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Can Royals Serve in the Military?

Here Are the Rules Around Royals Serving in the Military

LONDON, UNITED KINGDOM - NOVEMBER 09: (EMBARGOED FOR PUBLICATION IN UK NEWSPAPERS UNTIL 48 HOURS AFTER CREATE DATE AND TIME) Prince Harry salutes as he visits the Field of Remembrance at Westminster Abbey on November 9, 2017 in London, England. The first Field of Remembrance was held in the grounds of Westminster Abbey in November 1928 when only two Remembrance Tribute Crosses were planted, but has now grown to approximately 70,000 crosses planted. (Photo by Max Mumby/Indigo/Getty Images)

There are dozens of rules surrounding what the royal family can and can't do. For senior royals — that is, ones closest to the throne — their full-time job is being royalty and carrying out duties related to their status, whereas less significant royals often have "real" world jobs alongside some charity work. For instance, the recently married Princess Eugenie is a director of an art galley, and her cousin Peter Phillips works in sports management and sponsorships. There's one profession, though, that even direct heirs are allowed to have for a while: the military.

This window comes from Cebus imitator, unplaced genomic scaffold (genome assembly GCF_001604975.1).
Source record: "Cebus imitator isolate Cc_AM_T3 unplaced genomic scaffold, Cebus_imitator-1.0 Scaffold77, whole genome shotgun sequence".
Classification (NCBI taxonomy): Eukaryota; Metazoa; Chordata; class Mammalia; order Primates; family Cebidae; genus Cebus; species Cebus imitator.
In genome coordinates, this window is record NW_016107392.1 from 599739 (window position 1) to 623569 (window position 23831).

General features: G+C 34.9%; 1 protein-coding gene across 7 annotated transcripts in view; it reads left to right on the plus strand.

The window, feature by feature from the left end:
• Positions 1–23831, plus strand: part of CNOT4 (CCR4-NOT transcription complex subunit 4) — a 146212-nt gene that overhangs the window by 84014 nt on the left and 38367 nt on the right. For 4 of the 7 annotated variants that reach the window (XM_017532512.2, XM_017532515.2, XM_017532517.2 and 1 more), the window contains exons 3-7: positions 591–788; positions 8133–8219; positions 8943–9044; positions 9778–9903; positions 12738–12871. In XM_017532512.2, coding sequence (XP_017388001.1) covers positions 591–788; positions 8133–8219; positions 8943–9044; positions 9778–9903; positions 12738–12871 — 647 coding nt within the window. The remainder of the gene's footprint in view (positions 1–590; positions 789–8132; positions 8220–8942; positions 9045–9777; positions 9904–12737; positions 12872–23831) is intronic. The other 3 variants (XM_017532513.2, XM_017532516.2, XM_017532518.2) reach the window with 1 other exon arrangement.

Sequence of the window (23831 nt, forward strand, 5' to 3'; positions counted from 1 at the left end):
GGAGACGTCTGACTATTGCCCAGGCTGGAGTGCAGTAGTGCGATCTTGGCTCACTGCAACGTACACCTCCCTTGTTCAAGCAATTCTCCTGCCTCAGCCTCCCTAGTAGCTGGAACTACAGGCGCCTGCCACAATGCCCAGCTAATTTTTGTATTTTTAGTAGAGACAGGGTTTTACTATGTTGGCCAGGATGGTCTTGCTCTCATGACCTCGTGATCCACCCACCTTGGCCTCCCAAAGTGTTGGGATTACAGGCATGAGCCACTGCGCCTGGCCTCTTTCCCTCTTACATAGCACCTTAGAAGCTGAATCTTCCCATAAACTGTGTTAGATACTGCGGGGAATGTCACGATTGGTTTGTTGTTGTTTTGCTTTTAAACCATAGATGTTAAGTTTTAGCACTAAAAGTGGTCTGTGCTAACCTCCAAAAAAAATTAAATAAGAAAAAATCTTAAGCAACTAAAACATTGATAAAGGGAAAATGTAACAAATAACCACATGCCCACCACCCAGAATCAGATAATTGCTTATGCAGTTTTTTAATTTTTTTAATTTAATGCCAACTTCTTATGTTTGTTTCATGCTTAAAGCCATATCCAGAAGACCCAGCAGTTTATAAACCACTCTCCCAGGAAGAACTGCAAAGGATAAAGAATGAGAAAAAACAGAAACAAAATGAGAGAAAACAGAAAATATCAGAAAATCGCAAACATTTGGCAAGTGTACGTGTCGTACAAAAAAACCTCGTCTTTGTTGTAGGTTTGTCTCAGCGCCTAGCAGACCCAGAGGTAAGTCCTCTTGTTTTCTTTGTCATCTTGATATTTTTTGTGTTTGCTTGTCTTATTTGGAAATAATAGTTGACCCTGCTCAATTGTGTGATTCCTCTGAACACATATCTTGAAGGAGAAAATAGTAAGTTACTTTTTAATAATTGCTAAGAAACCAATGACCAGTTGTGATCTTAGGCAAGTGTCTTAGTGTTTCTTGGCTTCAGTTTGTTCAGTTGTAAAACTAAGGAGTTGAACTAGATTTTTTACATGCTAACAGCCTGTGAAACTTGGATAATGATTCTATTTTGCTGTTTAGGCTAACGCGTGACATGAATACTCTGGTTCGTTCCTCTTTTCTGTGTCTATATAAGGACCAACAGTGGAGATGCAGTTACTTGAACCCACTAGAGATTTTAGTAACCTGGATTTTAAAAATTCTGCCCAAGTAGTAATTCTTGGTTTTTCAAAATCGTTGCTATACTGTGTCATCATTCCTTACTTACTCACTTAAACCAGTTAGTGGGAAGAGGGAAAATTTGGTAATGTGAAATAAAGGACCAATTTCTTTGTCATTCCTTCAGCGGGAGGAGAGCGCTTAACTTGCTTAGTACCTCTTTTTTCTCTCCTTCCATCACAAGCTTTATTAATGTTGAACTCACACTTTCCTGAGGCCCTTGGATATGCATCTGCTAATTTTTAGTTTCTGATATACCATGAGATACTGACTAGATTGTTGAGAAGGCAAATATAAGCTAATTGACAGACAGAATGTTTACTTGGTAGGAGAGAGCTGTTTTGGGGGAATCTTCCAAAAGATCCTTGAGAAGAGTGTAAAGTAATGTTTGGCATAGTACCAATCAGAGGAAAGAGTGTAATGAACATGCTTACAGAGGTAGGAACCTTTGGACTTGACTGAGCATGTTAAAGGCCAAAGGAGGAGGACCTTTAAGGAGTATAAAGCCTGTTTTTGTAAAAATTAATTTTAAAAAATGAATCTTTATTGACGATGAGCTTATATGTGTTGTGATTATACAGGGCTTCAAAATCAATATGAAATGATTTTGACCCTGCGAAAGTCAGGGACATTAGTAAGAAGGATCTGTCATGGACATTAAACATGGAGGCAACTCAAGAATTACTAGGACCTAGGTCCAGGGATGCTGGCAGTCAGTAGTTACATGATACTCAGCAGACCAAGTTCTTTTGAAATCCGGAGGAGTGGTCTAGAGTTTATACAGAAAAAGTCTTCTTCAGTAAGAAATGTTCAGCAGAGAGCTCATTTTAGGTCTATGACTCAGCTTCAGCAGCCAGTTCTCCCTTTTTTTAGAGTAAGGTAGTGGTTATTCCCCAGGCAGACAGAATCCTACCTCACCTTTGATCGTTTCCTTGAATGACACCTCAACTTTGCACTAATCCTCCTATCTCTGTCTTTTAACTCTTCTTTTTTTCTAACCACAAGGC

Not only is military service permitted for members of the royal family, it's actually expected of the highest-ranked men. This is a tradition dating back centuries and continued to this day, albeit with slight adjustments in the modern day. The Queen's three sons — Prince Charles, Prince Andrew, and Prince Edward — all had some military service, and Prince William and Prince Harry also served. That's why, for instance, both William and Harry were married in dress uniforms, rather than traditional suits.

The branches of the military can vary depending on the individual's interests. Charles and Andrew both had naval careers, like their father Prince Philip, while William served in the Royal Air Force (and later became a civilian air ambulance pilot) and Harry went into the army before becoming a helicopter pilot. Active service is encouraged, and some royals have actually served in dangerous war zones. Prince Andrew served during the Falklands War, and more recently, Prince Harry was secretly deployed to Afghanistan in 2007 and again in 2012, despite his royal status making him a particular target.

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Royal military service hasn't always been without its snags, though. Prince Edward, the Queen's youngest son, caused a furor when he dropped out of training for the Royal Marines after completing just a fourth of his training. Because the Marines had helped pay for his college education on condition of future service, there was a considerable uproar. For the most part, though, royal military service has been a long-standing and proud tradition that gives the royal family another way to serve their country.

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